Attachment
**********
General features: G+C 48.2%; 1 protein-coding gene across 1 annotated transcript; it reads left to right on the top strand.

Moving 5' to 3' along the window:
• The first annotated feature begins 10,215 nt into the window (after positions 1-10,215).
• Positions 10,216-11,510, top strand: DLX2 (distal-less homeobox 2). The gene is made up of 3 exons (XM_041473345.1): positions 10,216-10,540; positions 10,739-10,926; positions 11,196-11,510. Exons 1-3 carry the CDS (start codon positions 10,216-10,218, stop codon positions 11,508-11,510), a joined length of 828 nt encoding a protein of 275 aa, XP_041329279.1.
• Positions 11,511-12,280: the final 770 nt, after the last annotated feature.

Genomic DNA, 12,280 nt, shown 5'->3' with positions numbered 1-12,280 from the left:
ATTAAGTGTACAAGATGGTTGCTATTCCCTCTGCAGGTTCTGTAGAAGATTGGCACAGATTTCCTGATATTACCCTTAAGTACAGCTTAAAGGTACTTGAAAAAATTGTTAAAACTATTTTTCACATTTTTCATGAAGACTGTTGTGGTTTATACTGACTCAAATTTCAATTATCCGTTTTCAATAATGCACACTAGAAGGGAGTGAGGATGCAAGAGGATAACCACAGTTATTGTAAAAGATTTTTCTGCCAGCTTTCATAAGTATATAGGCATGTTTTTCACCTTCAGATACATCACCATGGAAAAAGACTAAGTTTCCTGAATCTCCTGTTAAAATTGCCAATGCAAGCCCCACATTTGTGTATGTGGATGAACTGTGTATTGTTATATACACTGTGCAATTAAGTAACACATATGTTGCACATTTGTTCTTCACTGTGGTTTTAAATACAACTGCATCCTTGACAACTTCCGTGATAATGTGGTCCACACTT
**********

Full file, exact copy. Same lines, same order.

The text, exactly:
General features: G+C 48.2%; 1 protein-coding gene across 1 annotated transcript; it reads left to right on the top strand.

Moving 5' to 3' along the window:
• The first annotated feature begins 10,215 nt into the window (after positions 1-10,215).
• Positions 10,216-11,510, top strand: DLX2 (distal-less homeobox 2). The gene is made up of 3 exons (XM_041473345.1): positions 10,216-10,540; positions 10,739-10,926; positions 11,196-11,510. Exons 1-3 carry the CDS (start codon positions 10,216-10,218, stop codon positions 11,508-11,510), a joined length of 828 nt encoding a protein of 275 aa, XP_041329279.1.
• Positions 11,511-12,280: the final 770 nt, after the last annotated feature.

Genomic DNA, 12,280 nt, shown 5'->3' with positions numbered 1-12,280 from the left:
ATTAAGTGTACAAGATGGTTGCTATTCCCTCTGCAGGTTCTGTAGAAGATTGGCACAGATTTCCTGATATTACCCTTAAGTACAGCTTAAAGGTACTTGAAAAAATTGTTAAAACTATTTTTCACATTTTTCATGAAGACTGTTGTGGTTTATACTGACTCAAATTTCAATTATCCGTTTTCAATAATGCACACTAGAAGGGAGTGAGGATGCAAGAGGATAACCACAGTTATTGTAAAAGATTTTTCTGCCAGCTTTCATAAGTATATAGGCATGTTTTTCACCTTCAGATACATCACCATGGAAAAAGACTAAGTTTCCTGAATCTCCTGTTAAAATTGCCAATGCAAGCCCCACATTTGTGTATGTGGATGAACTGTGTATTGTTATATACACTGTGCAATTAAGTAACACATATGTTGCACATTTGTTCTTCACTGTGGTTTTAAATACAACTGCATCCTTGACAACTTCCGTGATAATGTGGTCCACACTT